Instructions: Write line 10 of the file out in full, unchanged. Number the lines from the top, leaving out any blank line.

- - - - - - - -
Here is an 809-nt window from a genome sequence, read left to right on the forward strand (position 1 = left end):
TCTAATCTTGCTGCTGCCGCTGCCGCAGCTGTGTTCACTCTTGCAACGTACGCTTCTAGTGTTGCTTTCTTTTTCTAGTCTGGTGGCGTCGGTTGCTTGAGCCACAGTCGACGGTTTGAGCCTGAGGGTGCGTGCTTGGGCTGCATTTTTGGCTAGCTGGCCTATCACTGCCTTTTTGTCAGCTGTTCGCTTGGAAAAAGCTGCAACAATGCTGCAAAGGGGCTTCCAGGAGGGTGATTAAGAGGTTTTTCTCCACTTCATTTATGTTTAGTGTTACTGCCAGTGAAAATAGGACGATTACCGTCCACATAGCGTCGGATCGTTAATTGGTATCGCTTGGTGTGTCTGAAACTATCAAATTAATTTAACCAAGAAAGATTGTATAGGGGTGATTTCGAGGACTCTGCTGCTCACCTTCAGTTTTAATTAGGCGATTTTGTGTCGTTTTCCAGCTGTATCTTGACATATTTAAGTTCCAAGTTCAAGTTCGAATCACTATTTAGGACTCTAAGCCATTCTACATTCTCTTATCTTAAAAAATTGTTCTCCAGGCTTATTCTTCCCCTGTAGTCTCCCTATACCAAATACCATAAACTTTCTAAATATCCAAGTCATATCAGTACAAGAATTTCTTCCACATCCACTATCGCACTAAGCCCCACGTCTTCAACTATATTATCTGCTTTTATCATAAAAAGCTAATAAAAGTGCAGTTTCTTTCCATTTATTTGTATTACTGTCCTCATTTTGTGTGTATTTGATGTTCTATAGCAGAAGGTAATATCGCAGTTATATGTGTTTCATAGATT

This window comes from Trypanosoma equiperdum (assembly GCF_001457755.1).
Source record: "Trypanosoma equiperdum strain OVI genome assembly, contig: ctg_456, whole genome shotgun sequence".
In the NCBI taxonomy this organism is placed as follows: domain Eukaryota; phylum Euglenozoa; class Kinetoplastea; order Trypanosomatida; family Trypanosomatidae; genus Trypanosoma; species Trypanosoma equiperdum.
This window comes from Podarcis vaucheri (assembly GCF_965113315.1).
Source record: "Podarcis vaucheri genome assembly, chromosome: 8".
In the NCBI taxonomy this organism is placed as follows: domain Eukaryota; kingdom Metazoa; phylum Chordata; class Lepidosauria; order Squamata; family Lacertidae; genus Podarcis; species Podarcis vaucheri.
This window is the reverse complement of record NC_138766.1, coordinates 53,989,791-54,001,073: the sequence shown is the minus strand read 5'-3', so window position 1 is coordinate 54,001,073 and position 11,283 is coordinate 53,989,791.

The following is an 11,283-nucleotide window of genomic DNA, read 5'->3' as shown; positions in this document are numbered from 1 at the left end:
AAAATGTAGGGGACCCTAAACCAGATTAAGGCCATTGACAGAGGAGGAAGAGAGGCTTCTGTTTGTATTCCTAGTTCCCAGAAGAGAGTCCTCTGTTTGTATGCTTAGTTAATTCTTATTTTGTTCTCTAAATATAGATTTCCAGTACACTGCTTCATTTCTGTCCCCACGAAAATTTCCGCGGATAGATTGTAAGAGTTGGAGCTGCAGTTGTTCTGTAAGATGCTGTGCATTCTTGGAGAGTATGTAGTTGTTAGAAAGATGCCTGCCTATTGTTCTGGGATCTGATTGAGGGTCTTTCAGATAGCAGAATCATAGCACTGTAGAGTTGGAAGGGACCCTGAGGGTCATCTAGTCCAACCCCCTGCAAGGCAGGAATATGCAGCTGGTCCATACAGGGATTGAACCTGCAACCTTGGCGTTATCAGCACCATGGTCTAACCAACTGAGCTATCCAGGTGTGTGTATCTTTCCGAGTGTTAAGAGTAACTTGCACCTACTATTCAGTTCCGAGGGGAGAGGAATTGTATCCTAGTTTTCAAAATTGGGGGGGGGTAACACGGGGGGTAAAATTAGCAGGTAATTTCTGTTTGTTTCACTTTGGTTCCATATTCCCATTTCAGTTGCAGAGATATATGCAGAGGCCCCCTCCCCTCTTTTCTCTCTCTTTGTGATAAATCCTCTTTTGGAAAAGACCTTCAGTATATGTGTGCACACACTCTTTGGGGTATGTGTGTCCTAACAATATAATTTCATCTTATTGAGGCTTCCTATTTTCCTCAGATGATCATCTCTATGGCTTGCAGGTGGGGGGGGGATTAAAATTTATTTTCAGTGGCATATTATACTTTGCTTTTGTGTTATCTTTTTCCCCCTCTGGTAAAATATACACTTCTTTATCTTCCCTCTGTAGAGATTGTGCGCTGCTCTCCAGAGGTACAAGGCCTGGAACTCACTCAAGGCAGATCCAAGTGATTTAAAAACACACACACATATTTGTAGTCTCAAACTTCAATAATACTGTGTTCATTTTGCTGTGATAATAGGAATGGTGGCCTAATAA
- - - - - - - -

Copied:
The following is an 11,283-nucleotide window of genomic DNA, read 5'->3' as shown; positions in this document are numbered from 1 at the left end: